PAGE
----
- March 2010 — “NASD RULES 2110, 2370-SCHREIBER BORROWED MONEY FROM ONE OF HIS CUSTOMERS IN VIOLATION OF HIS FIRM’S PROCEDURES. THE FIRM SPECIFICALLY PROHIBITS REPRESENTATIVES BORROWING MONEY FROM CUSTOMERS. MOREOVER, SCHREIBER DID NOT INFORM THE FIRM OF THIS LOAN, WHICH WAS REPAID.” FINRA sanctioned M.B. Schreiber with a civil and administrative penalty/fine of $10,000 and suspended him from all capacities for 60 days beginning April 5, 2010 and ending June 3, 2010. For a copy of the disciplinary action, click here.
- October 2007 — “PERMITTED THE HOLDING OF CUSTOMER’S STATEMENTS WITHOUT WRITTEN INSTRUCTIONS FROM CUSTOMER. ACCEPTED A CUSTOMER’S BENEFICIARY DESIGNATION TO A VARIABLE ANNUITY WITHOUT DISCLOSING AND OBTAINING APPROVAL FROM FIRM.” M.B. Schreiber was discharged from Summit Brokerage Services.
- July 2002 — “CUSTOMER ALLEGES UNSUITABILITY IN THE HANDLING OF THEIR ACCOUNT.” The customer dispute was closed with no action.
- September 2000 — “UNSUITABILITY & MISREPRESENTATION.” The customer dispute was settled for $80,000.
For a copy of M.B. Schreiber’s FINRA BrokerCheck, click here.
We Help Investors Recover Investment Losses
Financial advisors have a legal and regulatory obligation to recommend only suitable investments that are appropriate for their clients’ needs and objectives. Their employing brokerage firm has a legal and regulatory obligation to supervise the Financial Advisors’ sales practices and dealings with clients. To the extent any of these duties are breached, the customer may be entitled to a recovery of his or her investment losses.
Reasonable basis suitability requires that a recommended investment or investment strategy be suitable or appropriate for at least some investors. Reasonable basis suitability requires an advisor to conduct adequate due diligence so that he or she can determine the risks and rewards of the investment or investment strategy.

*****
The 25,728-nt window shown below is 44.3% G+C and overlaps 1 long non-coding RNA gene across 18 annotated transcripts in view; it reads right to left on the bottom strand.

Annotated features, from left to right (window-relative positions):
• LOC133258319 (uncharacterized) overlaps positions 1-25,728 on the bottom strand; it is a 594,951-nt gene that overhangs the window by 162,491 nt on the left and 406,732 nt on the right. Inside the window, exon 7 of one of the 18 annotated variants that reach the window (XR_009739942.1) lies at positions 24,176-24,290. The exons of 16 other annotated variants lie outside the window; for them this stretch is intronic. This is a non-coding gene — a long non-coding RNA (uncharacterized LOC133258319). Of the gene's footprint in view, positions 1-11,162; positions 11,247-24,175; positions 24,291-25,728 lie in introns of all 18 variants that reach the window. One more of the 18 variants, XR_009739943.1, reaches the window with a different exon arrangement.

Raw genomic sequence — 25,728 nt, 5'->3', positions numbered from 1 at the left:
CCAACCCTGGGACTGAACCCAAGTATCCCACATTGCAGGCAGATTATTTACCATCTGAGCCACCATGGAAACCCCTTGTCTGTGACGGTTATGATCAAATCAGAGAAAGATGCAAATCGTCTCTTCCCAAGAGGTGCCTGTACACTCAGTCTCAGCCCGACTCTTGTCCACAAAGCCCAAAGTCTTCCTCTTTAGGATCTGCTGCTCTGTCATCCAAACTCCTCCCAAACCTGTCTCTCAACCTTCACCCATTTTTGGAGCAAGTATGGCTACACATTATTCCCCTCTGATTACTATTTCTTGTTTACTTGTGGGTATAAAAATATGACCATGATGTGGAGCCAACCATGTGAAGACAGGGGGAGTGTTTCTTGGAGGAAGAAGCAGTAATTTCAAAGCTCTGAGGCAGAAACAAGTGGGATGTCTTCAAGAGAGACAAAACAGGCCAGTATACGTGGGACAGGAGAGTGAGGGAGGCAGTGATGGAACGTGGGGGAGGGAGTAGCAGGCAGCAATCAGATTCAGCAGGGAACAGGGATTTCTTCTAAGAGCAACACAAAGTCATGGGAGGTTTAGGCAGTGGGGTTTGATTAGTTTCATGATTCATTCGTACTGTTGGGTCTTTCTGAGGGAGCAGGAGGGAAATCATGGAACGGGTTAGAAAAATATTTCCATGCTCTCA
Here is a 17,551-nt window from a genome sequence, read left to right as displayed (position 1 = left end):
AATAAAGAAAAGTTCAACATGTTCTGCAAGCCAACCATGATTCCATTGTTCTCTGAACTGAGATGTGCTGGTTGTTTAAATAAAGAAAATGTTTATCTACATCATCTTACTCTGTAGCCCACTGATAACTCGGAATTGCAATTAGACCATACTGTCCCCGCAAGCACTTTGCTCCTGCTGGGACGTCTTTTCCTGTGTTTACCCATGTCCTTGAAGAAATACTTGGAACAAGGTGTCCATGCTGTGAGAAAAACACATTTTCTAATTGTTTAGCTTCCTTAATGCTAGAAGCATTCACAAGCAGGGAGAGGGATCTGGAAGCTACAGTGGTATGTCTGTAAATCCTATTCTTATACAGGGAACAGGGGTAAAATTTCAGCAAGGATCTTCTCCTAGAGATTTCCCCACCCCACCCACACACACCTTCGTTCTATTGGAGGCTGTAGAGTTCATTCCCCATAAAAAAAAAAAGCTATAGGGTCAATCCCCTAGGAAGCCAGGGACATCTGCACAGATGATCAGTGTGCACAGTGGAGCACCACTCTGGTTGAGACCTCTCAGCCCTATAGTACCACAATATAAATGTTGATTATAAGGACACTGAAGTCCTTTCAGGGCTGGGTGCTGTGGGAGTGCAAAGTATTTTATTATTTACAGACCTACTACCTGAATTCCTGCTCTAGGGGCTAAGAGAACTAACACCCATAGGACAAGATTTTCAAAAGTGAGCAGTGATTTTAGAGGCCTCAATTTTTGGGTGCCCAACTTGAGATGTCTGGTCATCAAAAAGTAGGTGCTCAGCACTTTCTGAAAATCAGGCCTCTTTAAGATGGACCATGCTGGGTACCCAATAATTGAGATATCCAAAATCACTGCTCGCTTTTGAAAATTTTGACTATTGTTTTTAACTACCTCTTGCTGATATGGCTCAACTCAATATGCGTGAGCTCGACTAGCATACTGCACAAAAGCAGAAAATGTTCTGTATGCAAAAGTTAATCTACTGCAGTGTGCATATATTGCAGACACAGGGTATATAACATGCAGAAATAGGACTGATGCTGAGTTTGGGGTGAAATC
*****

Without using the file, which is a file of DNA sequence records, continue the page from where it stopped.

Quantitative suitability requires a brokerage firm or financial advisor with actual or de facto control over a customer’s account to have a reasonable basis for believing that a series of recommended transactions – even if suitable when viewed in isolation – is not excessive and unsuitable for the customer when taken together in light of the customer’s investment profile. No single test defines excessive activity, but factors such as the turnover rate, the cost-equity ratio, and the use of in-and-out trading in a customer’s account may provide a basis for a finding that a member or associated person has violated the quantitative suitability obligation.
Customer-specific suitability requires that a member or associated person have a reasonable basis to believe that the recommendation is suitable for a particular customer based on that customer’s investment profile. Among the criteria that a financial advisor must evaluate to satisfy his or her customer-specific suitability obligations include the investor’s age, tax status, time horizon, liquidity needs, and risk tolerance; a client’s other investments, financial situation and needs, investment objectives, and any other information disclosed by the customer should also be considered.